I am sure that all PCB designers have to do this all the time.
In fact, if you are designing a digital circuit with clock frequencies below about 50 MHz, you almost never will have to do signal integrity analysis to get a working design. And if you know what you are doing it is possible to design up to 1 or 2 GHz by using "best practices" rather than complex simulations.
I worked in an organization doing 1, 2, and 3 Gb/s designs and never saw a signal integrity tool in use until 2005 or so. (Although full-blown 3-d EM simulation was very occasionally used for very sticky problems)
However as the number of high-speed nets in your design increases, it's not always possible to stick to best practices everywhere, and then a simulation is valuable to indicate how much you can get away with.
Which software can be used to do this?
In contrast to what another answer said, SPICE and its derivatives are not well suited to this type of simulation. SPICE is designed for lumped-element analysis at the transistor level. In the situation you described you need to simulate a distributed element (a transmission line) and you're unlikely to have a transistor-level model of your source or load. Some SPICE-derived tools might have a signal-integrity tool bolted on, but it isn't typically what they're good at.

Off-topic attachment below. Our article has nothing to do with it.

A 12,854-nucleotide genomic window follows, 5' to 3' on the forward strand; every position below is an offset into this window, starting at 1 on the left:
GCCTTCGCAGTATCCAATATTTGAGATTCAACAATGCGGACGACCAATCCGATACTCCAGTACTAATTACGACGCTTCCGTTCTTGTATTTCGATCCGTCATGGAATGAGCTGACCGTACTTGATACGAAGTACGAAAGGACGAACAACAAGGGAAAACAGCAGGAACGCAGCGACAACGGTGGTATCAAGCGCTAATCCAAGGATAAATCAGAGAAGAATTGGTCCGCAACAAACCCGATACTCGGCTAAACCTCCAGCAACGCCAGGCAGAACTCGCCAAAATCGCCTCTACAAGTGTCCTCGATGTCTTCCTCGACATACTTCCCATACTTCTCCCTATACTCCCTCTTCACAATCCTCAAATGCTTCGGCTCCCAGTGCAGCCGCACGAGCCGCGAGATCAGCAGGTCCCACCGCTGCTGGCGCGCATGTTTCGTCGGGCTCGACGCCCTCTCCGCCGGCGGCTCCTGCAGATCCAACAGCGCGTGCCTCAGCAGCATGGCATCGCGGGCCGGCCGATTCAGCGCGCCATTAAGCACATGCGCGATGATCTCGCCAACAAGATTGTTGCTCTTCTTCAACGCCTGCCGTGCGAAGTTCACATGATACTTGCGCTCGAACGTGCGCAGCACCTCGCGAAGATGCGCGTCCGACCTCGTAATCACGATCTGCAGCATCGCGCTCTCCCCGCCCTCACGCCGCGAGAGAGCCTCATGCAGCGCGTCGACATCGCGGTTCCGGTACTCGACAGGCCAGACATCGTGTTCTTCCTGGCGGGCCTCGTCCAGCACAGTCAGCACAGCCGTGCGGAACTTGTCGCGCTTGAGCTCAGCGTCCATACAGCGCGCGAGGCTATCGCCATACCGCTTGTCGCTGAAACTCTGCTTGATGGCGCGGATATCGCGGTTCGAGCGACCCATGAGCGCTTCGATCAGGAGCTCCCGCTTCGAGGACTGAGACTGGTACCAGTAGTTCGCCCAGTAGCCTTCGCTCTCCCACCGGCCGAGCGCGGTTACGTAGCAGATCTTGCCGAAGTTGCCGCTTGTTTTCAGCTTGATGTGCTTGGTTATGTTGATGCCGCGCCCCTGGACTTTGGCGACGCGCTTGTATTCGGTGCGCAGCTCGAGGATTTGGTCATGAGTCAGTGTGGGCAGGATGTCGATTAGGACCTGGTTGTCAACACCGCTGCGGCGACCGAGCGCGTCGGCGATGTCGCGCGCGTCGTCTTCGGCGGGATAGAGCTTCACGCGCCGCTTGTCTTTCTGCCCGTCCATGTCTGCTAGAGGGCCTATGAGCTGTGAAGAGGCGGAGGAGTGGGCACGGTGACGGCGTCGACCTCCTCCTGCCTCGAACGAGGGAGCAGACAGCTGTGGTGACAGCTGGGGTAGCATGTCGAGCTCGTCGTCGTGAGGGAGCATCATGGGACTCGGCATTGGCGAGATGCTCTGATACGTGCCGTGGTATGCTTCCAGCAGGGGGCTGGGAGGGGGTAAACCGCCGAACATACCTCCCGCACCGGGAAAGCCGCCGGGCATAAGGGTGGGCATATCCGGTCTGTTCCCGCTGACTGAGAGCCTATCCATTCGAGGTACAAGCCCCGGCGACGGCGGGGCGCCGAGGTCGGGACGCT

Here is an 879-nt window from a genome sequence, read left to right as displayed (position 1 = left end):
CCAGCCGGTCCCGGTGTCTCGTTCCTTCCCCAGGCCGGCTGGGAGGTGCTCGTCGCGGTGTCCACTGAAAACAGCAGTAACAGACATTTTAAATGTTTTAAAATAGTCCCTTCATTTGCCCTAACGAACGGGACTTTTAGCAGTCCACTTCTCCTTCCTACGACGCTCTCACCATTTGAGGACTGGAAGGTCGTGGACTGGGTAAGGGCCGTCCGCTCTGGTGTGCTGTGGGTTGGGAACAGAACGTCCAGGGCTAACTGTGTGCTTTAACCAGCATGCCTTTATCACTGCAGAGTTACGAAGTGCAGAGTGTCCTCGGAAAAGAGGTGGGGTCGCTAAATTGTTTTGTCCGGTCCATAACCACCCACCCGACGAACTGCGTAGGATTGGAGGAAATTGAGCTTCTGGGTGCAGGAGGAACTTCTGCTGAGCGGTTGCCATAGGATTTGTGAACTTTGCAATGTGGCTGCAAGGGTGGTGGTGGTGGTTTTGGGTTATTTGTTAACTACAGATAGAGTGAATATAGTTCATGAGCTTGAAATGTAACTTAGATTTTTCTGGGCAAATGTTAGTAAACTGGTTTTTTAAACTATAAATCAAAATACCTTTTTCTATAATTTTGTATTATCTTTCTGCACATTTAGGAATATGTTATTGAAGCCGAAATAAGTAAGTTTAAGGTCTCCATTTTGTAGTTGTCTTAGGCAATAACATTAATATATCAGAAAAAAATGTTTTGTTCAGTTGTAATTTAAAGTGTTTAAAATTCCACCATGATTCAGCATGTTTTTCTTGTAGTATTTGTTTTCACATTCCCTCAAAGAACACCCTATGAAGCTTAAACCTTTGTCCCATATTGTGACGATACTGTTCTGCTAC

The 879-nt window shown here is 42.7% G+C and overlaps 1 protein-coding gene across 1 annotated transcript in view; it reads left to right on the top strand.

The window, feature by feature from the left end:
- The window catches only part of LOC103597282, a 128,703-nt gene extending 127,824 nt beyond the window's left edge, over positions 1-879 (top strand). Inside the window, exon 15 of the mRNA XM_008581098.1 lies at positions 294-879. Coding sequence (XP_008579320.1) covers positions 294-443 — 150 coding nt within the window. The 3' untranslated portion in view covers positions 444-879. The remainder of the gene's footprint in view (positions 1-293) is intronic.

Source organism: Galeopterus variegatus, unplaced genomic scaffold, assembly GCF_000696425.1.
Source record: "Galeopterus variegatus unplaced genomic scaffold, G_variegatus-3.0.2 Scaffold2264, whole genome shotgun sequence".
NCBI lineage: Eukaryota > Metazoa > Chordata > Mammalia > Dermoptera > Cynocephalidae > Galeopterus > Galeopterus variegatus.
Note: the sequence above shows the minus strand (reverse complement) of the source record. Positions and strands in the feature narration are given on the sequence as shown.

Signal itegrity tools generally use higher level models to reduce simulation time when simulating dozens or hundreds of distributed elements. And they can take inputs from IBIS models of the source and load ICs. These are standardized high-level macromodels that don't reveal details of the IC internals that the vendor might not want to share with all its customers.
Although I use Altium regularly I haven't used its signal integrity modelling tools. But from the description, they do seem to be IBIS-based rather than SPICE-like, so would probably work in many cases.
Another well-known tool is HyperLynx from Mentor Graphics. Cadence offers a tool set called Sigrity which I believe is similar but I have never seen or used.